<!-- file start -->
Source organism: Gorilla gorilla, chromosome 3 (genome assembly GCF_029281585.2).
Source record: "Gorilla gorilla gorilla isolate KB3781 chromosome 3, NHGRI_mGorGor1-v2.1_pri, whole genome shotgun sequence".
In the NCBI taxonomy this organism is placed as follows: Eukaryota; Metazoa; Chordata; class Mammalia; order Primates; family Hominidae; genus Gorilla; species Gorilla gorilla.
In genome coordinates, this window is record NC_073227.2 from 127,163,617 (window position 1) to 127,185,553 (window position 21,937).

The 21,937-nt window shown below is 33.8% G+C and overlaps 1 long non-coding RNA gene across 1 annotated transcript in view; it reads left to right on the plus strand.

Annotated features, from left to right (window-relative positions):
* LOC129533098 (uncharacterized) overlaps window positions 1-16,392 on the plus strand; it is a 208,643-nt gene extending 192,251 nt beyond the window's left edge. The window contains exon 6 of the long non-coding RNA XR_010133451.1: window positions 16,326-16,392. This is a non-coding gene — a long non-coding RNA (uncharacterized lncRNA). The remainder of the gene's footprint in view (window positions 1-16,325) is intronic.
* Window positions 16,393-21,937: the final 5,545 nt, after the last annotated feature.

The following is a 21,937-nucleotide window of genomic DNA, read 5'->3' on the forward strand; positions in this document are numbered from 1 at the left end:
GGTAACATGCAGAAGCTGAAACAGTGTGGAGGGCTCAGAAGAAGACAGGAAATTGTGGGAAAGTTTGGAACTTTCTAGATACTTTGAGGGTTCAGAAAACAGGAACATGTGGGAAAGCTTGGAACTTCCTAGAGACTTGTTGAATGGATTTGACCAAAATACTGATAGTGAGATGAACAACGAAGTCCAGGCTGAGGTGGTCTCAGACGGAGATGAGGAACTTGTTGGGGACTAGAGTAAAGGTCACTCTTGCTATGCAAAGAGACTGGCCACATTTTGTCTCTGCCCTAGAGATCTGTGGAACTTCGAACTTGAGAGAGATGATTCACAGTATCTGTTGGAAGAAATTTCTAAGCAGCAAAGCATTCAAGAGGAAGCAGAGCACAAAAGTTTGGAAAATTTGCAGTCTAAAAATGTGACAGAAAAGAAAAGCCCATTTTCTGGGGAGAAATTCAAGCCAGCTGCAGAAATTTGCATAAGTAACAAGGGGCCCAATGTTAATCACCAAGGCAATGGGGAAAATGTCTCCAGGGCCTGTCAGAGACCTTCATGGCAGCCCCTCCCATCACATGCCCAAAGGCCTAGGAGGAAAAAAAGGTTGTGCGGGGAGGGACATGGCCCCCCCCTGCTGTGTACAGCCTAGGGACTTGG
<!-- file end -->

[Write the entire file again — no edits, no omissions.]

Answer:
Source organism: Gorilla gorilla, chromosome 3 (genome assembly GCF_029281585.2).
Source record: "Gorilla gorilla gorilla isolate KB3781 chromosome 3, NHGRI_mGorGor1-v2.1_pri, whole genome shotgun sequence".
In the NCBI taxonomy this organism is placed as follows: Eukaryota; Metazoa; Chordata; class Mammalia; order Primates; family Hominidae; genus Gorilla; species Gorilla gorilla.
In genome coordinates, this window is record NC_073227.2 from 127,163,617 (window position 1) to 127,185,553 (window position 21,937).

The 21,937-nt window shown below is 33.8% G+C and overlaps 1 long non-coding RNA gene across 1 annotated transcript in view; it reads left to right on the plus strand.

Annotated features, from left to right (window-relative positions):
* LOC129533098 (uncharacterized) overlaps window positions 1-16,392 on the plus strand; it is a 208,643-nt gene extending 192,251 nt beyond the window's left edge. The window contains exon 6 of the long non-coding RNA XR_010133451.1: window positions 16,326-16,392. This is a non-coding gene — a long non-coding RNA (uncharacterized lncRNA). The remainder of the gene's footprint in view (window positions 1-16,325) is intronic.
* Window positions 16,393-21,937: the final 5,545 nt, after the last annotated feature.

The following is a 21,937-nucleotide window of genomic DNA, read 5'->3' on the forward strand; positions in this document are numbered from 1 at the left end:
GGTAACATGCAGAAGCTGAAACAGTGTGGAGGGCTCAGAAGAAGACAGGAAATTGTGGGAAAGTTTGGAACTTTCTAGATACTTTGAGGGTTCAGAAAACAGGAACATGTGGGAAAGCTTGGAACTTCCTAGAGACTTGTTGAATGGATTTGACCAAAATACTGATAGTGAGATGAACAACGAAGTCCAGGCTGAGGTGGTCTCAGACGGAGATGAGGAACTTGTTGGGGACTAGAGTAAAGGTCACTCTTGCTATGCAAAGAGACTGGCCACATTTTGTCTCTGCCCTAGAGATCTGTGGAACTTCGAACTTGAGAGAGATGATTCACAGTATCTGTTGGAAGAAATTTCTAAGCAGCAAAGCATTCAAGAGGAAGCAGAGCACAAAAGTTTGGAAAATTTGCAGTCTAAAAATGTGACAGAAAAGAAAAGCCCATTTTCTGGGGAGAAATTCAAGCCAGCTGCAGAAATTTGCATAAGTAACAAGGGGCCCAATGTTAATCACCAAGGCAATGGGGAAAATGTCTCCAGGGCCTGTCAGAGACCTTCATGGCAGCCCCTCCCATCACATGCCCAAAGGCCTAGGAGGAAAAAAAGGTTGTGCGGGGAGGGACATGGCCCCCCCCTGCTGTGTACAGCCTAGGGACTTGG